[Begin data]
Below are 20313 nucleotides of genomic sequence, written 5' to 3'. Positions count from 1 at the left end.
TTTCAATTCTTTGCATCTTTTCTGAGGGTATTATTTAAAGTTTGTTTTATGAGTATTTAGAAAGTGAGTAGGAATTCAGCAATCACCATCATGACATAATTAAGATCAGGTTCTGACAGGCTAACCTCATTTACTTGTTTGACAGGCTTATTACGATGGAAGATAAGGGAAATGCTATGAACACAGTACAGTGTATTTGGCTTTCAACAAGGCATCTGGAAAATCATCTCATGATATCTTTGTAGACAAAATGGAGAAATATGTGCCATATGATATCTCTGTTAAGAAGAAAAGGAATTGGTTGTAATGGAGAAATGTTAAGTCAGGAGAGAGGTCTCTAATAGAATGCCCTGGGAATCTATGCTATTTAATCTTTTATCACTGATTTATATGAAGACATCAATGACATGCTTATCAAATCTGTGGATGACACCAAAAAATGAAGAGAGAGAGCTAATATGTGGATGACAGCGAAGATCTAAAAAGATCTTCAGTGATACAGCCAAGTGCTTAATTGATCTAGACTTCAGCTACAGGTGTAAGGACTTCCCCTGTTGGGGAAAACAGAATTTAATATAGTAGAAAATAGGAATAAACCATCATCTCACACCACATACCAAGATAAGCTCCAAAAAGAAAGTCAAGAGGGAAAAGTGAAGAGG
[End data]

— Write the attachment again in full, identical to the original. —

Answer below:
Below are 20313 nucleotides of genomic sequence, written 5' to 3'. Positions count from 1 at the left end.
TTTCAATTCTTTGCATCTTTTCTGAGGGTATTATTTAAAGTTTGTTTTATGAGTATTTAGAAAGTGAGTAGGAATTCAGCAATCACCATCATGACATAATTAAGATCAGGTTCTGACAGGCTAACCTCATTTACTTGTTTGACAGGCTTATTACGATGGAAGATAAGGGAAATGCTATGAACACAGTACAGTGTATTTGGCTTTCAACAAGGCATCTGGAAAATCATCTCATGATATCTTTGTAGACAAAATGGAGAAATATGTGCCATATGATATCTCTGTTAAGAAGAAAAGGAATTGGTTGTAATGGAGAAATGTTAAGTCAGGAGAGAGGTCTCTAATAGAATGCCCTGGGAATCTATGCTATTTAATCTTTTATCACTGATTTATATGAAGACATCAATGACATGCTTATCAAATCTGTGGATGACACCAAAAAATGAAGAGAGAGAGCTAATATGTGGATGACAGCGAAGATCTAAAAAGATCTTCAGTGATACAGCCAAGTGCTTAATTGATCTAGACTTCAGCTACAGGTGTAAGGACTTCCCCTGTTGGGGAAAACAGAATTTAATATAGTAGAAAATAGGAATAAACCATCATCTCACACCACATACCAAGATAAGCTCCAAAAAGAAAGTCAAGAGGGAAAAGTGAAGAGG